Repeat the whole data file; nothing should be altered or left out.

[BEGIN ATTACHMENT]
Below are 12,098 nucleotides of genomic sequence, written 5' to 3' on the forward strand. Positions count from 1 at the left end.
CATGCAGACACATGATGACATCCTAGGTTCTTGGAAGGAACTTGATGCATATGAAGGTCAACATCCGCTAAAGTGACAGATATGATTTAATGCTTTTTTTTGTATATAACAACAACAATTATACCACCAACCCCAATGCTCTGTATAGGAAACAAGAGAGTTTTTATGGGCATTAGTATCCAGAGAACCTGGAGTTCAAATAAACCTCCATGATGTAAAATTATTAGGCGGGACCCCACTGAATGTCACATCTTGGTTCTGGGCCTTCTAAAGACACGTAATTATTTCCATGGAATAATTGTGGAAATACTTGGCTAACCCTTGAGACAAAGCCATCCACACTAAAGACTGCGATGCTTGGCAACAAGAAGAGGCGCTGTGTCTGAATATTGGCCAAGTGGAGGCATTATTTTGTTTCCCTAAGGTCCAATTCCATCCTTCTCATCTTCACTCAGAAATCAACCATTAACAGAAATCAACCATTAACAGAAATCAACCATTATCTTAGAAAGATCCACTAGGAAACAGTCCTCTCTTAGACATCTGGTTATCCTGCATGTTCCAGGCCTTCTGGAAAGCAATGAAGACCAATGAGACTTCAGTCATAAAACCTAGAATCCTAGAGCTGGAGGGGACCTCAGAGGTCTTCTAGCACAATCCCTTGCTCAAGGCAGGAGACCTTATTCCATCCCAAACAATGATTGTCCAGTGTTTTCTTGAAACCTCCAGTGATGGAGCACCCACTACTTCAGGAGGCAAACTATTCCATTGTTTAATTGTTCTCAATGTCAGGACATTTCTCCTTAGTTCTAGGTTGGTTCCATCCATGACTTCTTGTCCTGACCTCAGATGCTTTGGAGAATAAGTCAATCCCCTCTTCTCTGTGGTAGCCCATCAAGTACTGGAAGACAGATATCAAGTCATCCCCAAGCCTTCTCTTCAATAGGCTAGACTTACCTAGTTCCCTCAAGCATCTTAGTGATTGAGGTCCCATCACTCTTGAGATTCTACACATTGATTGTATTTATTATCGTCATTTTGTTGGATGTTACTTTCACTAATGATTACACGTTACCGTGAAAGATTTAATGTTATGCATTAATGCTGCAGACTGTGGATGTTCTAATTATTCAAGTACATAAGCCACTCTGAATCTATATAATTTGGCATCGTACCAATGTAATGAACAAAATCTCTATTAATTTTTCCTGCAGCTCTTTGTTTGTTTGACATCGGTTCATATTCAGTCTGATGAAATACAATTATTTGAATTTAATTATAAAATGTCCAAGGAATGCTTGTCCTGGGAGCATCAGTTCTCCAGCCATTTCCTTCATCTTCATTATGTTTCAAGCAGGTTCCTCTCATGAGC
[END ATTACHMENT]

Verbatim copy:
Below are 12,098 nucleotides of genomic sequence, written 5' to 3' on the forward strand. Positions count from 1 at the left end.
CATGCAGACACATGATGACATCCTAGGTTCTTGGAAGGAACTTGATGCATATGAAGGTCAACATCCGCTAAAGTGACAGATATGATTTAATGCTTTTTTTTGTATATAACAACAACAATTATACCACCAACCCCAATGCTCTGTATAGGAAACAAGAGAGTTTTTATGGGCATTAGTATCCAGAGAACCTGGAGTTCAAATAAACCTCCATGATGTAAAATTATTAGGCGGGACCCCACTGAATGTCACATCTTGGTTCTGGGCCTTCTAAAGACACGTAATTATTTCCATGGAATAATTGTGGAAATACTTGGCTAACCCTTGAGACAAAGCCATCCACACTAAAGACTGCGATGCTTGGCAACAAGAAGAGGCGCTGTGTCTGAATATTGGCCAAGTGGAGGCATTATTTTGTTTCCCTAAGGTCCAATTCCATCCTTCTCATCTTCACTCAGAAATCAACCATTAACAGAAATCAACCATTAACAGAAATCAACCATTATCTTAGAAAGATCCACTAGGAAACAGTCCTCTCTTAGACATCTGGTTATCCTGCATGTTCCAGGCCTTCTGGAAAGCAATGAAGACCAATGAGACTTCAGTCATAAAACCTAGAATCCTAGAGCTGGAGGGGACCTCAGAGGTCTTCTAGCACAATCCCTTGCTCAAGGCAGGAGACCTTATTCCATCCCAAACAATGATTGTCCAGTGTTTTCTTGAAACCTCCAGTGATGGAGCACCCACTACTTCAGGAGGCAAACTATTCCATTGTTTAATTGTTCTCAATGTCAGGACATTTCTCCTTAGTTCTAGGTTGGTTCCATCCATGACTTCTTGTCCTGACCTCAGATGCTTTGGAGAATAAGTCAATCCCCTCTTCTCTGTGGTAGCCCATCAAGTACTGGAAGACAGATATCAAGTCATCCCCAAGCCTTCTCTTCAATAGGCTAGACTTACCTAGTTCCCTCAAGCATCTTAGTGATTGAGGTCCCATCACTCTTGAGATTCTACACATTGATTGTATTTATTATCGTCATTTTGTTGGATGTTACTTTCACTAATGATTACACGTTACCGTGAAAGATTTAATGTTATGCATTAATGCTGCAGACTGTGGATGTTCTAATTATTCAAGTACATAAGCCACTCTGAATCTATATAATTTGGCATCGTACCAATGTAATGAACAAAATCTCTATTAATTTTTCCTGCAGCTCTTTGTTTGTTTGACATCGGTTCATATTCAGTCTGATGAAATACAATTATTTGAATTTAATTATAAAATGTCCAAGGAATGCTTGTCCTGGGAGCATCAGTTCTCCAGCCATTTCCTTCATCTTCATTATGTTTCAAGCAGGTTCCTCTCATGAGC